Pioneering Photographer Sabine Weiss Puts Early Work On Display
Photographer Sabine Weiss, 92, started taking pictures when few women had entered the profession. Born in Switzerland, she eventually moved to Paris after World War II to work as a fashion photographer and take pictures of daily life.
Weiss joined Worldview’s Jerome McDonnell to talk about her long career and her latest show, Sabine Weiss: Intimate Memory, which runs through April 29 at Stephen Daiter Gallery at 230 W. Superior St.
Jerome McDonnell: Tell us a little about the photos at the exhibition. I understand they’re some of your oldest photos from the ’50s.
Sabine Weiss: Yes, I had books with all my pictures and I never looked at them. And finally somebody said, “do you have any old pictures?” Yes, I said, and they said, “OK show me.” I was myself very surprised to see them, to see my work, and very surprised that people take attention to them.
McDonnell: No posed pictures?
Weiss: No posed pictures. Since I’m a photographer, I pose my subjects for fashion or advertising. In my personal work, I do not. There’s a difference between candid and staged photographs. When I started as a photographer, I worked from 8 to 12 and from 2 to 7 and didn’t have much time to take my own pictures. Finally, in the 1950s I was free. I met my husband and life was just pleasure. I had time to walk in the streets. Others prefer to take photos of nature, but I don’t. I’m more attached to the atmosphere, what you see in a face, or in the position of a body, expressing something. But it should explain something interesting.
McDonnell: What was it like being a woman photographer in the 1950s? Seems like most of the people in the humanist movement were men.
Weiss: There was no difference being a woman. I never felt something different. It’s a good thing because when you see clients who want to do advertising, or something like that, they love to work with women. It was nice. If you work with the model, you have to be in with the models, to love what she listens to on the radio, what kind of dance she likes, to be happy and laughing and smiling and joking. But if you go in the street and do something else, you don’t have any exchanges with other people so you keep to yourself.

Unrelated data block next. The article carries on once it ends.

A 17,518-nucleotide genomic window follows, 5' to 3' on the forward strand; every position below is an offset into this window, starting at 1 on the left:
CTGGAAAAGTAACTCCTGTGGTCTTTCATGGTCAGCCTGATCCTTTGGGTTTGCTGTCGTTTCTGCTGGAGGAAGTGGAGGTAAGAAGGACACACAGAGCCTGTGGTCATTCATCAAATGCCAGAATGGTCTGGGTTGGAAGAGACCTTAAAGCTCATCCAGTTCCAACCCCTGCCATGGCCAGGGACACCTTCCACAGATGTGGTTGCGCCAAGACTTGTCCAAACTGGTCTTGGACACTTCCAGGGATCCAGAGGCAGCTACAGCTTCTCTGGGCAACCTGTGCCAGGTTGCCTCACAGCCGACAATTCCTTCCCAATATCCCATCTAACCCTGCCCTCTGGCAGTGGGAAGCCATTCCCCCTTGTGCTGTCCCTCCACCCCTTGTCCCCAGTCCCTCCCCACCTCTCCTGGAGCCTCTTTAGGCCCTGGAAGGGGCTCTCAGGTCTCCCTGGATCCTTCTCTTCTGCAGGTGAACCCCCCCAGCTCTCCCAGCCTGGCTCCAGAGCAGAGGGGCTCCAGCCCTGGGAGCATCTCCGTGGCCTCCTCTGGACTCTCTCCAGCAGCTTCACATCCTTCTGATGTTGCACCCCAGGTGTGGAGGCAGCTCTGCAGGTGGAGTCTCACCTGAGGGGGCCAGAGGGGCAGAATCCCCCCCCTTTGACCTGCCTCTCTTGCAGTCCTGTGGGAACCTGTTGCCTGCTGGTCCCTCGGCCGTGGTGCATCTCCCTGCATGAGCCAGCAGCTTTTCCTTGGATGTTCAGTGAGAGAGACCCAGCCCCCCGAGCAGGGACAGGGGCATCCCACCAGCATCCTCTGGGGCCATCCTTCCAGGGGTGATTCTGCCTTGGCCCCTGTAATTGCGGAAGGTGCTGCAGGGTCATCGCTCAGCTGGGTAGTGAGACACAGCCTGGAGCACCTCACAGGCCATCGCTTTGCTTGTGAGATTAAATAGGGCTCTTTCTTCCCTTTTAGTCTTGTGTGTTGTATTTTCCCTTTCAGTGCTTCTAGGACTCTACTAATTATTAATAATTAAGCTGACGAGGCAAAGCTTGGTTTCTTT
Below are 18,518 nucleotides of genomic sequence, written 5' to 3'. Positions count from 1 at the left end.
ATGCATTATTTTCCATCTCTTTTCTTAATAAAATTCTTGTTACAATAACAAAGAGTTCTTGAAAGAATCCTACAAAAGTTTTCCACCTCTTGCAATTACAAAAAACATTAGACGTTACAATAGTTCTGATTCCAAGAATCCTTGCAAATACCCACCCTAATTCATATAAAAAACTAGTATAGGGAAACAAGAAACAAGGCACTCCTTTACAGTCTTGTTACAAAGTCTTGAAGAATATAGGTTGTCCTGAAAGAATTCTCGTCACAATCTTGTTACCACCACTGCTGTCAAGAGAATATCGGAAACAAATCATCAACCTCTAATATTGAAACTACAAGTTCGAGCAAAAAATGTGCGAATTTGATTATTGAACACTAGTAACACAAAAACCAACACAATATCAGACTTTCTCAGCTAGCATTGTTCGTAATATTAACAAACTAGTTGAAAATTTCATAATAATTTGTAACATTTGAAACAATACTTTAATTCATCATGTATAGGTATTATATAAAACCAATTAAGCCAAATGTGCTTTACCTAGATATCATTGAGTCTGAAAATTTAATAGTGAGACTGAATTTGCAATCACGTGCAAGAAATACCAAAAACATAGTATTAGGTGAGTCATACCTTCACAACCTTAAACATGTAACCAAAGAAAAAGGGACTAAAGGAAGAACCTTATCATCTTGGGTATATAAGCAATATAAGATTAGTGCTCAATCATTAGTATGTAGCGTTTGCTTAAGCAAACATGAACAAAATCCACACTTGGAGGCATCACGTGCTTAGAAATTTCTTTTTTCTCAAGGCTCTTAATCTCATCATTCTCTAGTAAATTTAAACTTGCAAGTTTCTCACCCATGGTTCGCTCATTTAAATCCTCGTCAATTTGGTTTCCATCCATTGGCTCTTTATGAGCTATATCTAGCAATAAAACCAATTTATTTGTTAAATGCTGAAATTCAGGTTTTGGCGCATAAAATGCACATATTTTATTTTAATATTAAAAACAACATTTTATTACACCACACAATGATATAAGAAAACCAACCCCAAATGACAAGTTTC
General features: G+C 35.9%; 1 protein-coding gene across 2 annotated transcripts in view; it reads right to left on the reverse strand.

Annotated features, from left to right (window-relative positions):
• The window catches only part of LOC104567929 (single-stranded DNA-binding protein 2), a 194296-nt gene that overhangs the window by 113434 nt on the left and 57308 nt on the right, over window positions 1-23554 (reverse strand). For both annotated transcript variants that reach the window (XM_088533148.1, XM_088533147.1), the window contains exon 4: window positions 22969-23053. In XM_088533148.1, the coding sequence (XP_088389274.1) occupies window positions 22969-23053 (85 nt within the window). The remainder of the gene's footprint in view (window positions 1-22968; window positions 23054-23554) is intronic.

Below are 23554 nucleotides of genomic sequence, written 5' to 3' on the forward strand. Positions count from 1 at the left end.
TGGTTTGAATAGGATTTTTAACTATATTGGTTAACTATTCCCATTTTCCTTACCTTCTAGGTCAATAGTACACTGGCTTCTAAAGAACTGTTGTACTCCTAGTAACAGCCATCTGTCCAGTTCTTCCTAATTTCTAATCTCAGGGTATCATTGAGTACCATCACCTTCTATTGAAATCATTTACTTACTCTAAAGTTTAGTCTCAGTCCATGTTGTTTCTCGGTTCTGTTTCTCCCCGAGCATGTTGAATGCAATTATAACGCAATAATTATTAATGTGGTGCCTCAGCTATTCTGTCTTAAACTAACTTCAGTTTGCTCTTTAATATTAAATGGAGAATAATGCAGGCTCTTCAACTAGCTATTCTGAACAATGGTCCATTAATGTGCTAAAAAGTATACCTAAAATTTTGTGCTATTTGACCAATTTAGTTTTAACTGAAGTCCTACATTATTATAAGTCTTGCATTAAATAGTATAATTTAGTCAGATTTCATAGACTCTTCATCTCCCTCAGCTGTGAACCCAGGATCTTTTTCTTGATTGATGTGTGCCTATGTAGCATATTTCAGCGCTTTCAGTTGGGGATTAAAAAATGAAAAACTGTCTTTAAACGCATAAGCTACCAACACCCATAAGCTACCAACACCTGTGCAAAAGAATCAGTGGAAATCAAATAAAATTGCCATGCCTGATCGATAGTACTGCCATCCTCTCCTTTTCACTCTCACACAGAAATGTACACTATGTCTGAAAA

McDonnell: What do you think of photography today? It’s so easy with digital cameras in our phones and we can just pop it off, no dark rooms involved.
Weiss: It’s fantastic for a photographer. Since I’m old, at the time I started there were no light meters, or other technical aids. Everything was very difficult technically in the work. But now it’s so fantastic, it’s always sharp, you can mix different kinds of light.
McDonnell: I was surprised to see that you didn’t take any black and white pictures for 10 years or so in the ’60s, you worked commercially and then went back to black and white again. Can you say something about the different phases of your career?
Weiss: I always have done both together – first thing if you do black and white, it’s easier, but it’s another look. And it was very difficult when people wanted me to take both types of photographs together. One is more with the atmosphere, the look, from the people, or in the composition. The other is more technical.
This interview has been edited for brevity and clarity. Click the 'play' button to listen to the entire interview.